The Benevolent Society (previously the British Jewellery Giftware & Finishing Federation Benevolent Society) has broadened its remit for charitable support to include young people who are about to enter careers in the jewellery sector.
The two latest people to have been awarded the bursary are Annabel Large and Ruth Hallows (two students from Birmingham’s School of Jewellery), who will have their fees covered so that they can progress to the next stage of their courses.
After a process of competition and interview, Large has been granted £9000 to progress from Higher National Diploma (HND) to the BA Jewellery Design for Industry and Hallows has been granted £6000 to progress from the first year of the HND to the second year; these are two of the most traditional craft-based courses at the School of Jewellery.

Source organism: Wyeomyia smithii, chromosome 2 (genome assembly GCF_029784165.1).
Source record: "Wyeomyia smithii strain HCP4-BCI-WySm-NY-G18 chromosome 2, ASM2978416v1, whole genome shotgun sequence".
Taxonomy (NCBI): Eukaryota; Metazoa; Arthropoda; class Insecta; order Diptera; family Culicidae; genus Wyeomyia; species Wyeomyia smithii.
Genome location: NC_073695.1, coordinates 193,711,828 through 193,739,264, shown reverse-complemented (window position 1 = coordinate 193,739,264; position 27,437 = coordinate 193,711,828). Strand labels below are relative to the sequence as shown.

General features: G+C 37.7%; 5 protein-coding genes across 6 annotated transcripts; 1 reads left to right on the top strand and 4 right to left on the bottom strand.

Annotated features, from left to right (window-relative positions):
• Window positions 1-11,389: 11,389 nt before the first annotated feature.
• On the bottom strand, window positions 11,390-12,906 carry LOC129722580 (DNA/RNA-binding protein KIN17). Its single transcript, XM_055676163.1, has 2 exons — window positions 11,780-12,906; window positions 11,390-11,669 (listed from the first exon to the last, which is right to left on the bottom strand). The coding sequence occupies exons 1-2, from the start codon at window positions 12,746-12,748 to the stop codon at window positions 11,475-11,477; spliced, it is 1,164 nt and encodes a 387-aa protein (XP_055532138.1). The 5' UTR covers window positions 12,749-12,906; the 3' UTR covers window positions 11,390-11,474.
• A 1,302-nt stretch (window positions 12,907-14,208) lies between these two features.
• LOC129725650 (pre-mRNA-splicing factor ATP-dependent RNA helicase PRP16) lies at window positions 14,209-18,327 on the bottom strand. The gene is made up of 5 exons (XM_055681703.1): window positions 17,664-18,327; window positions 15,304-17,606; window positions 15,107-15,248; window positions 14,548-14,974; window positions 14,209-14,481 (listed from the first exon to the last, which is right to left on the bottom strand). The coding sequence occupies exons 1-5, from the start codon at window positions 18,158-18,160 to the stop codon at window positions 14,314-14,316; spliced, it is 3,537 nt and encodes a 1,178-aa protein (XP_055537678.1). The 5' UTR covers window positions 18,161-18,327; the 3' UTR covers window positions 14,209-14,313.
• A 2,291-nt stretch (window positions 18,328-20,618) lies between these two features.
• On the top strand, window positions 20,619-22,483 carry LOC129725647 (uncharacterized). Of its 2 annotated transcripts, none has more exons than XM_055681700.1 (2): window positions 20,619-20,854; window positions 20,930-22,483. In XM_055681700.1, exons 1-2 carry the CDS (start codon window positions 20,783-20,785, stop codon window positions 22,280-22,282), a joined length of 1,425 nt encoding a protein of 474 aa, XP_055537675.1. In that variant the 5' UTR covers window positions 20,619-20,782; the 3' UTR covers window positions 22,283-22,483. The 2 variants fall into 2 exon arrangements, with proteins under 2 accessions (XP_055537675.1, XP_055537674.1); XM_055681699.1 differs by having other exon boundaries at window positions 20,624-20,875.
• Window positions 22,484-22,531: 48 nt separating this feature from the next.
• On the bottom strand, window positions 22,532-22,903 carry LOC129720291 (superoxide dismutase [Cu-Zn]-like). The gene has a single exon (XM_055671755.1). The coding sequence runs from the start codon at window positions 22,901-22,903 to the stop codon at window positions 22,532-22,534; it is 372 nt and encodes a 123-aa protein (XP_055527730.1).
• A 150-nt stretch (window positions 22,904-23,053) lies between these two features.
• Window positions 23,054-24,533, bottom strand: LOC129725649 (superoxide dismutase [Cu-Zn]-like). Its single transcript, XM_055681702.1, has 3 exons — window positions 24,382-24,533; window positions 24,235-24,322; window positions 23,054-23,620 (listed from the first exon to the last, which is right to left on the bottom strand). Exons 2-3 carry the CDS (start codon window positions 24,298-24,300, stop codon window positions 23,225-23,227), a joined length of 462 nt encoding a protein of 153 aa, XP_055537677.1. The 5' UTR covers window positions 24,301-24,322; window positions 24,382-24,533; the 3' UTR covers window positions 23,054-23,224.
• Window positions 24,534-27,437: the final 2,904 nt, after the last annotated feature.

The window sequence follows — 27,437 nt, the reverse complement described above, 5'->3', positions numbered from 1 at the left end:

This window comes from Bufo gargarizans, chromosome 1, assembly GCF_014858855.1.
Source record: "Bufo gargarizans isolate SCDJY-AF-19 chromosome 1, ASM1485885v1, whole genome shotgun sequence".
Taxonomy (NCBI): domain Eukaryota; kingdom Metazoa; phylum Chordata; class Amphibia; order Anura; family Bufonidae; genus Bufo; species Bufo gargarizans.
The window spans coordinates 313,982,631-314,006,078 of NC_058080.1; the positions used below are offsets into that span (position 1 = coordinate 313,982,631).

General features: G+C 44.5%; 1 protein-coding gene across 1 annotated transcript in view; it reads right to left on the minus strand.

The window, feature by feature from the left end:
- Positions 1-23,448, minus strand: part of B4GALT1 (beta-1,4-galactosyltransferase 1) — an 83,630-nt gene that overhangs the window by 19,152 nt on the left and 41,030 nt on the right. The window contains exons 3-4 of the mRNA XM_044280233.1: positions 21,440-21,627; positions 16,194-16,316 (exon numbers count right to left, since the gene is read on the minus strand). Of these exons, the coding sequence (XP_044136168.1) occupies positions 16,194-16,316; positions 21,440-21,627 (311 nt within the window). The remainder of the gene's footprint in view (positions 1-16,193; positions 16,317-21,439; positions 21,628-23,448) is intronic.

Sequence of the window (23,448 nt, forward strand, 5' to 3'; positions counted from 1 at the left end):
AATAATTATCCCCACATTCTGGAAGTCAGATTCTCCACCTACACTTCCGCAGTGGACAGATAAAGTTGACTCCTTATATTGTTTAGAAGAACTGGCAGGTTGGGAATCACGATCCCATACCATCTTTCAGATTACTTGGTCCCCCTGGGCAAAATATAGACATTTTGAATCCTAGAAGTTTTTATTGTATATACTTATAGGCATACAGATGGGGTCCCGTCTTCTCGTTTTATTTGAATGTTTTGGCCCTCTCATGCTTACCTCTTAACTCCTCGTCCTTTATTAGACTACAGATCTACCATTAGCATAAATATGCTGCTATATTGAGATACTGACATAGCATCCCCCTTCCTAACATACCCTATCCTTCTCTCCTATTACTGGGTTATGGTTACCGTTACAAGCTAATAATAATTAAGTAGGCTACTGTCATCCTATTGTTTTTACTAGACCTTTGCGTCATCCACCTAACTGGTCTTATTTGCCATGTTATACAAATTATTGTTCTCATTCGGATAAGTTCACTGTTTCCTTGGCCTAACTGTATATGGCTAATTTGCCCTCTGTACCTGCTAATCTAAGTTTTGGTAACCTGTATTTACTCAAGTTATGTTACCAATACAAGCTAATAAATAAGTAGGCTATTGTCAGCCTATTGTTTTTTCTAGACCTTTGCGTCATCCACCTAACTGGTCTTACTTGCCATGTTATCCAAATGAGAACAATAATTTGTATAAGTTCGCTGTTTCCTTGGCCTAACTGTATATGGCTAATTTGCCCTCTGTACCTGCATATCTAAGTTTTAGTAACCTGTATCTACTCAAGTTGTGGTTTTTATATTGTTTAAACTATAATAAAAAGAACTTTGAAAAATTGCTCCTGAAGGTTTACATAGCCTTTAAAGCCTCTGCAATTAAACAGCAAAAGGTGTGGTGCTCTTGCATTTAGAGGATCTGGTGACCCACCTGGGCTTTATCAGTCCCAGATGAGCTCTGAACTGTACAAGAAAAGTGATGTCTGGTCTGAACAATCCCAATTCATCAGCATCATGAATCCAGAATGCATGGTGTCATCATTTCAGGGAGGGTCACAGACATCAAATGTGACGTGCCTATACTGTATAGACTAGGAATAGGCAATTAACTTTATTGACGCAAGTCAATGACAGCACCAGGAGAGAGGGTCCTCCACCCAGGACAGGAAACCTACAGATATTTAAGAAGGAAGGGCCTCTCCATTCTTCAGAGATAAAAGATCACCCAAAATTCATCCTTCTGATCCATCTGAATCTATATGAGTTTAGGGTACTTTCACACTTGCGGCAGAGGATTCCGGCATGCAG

These bursaries are the first of their kind and are the pilot scheme which sees an expansion in The Benevolent Society’s remit from not only caring for those who have retired from the trade (or who have been forced to leave because of ill health) towards help for nurturing young people entering the trade.
The Benevolent Society said it is excited and pleased to be working with the historic School of Jewellery and hopes that the strengthening relationship between the two organisations will continue to grow.
Trustee of The Benevolent Society, Gary Wroe of Hockley Mint and joint deputy chairman of the National Association of Jewellers, said of the award: “In changing and challenging times, The Benevolent Society has been through a significant strategic review to ensure that we are supporting the people in the industries we represent.”
He added: “The Society can – and will – make the difference, not only to look after people who have fallen on hard times, but also to develop and grow talented people. We would like to thank all of the companies who continue to support us and wish Ruth and Annabel long and happy careers.”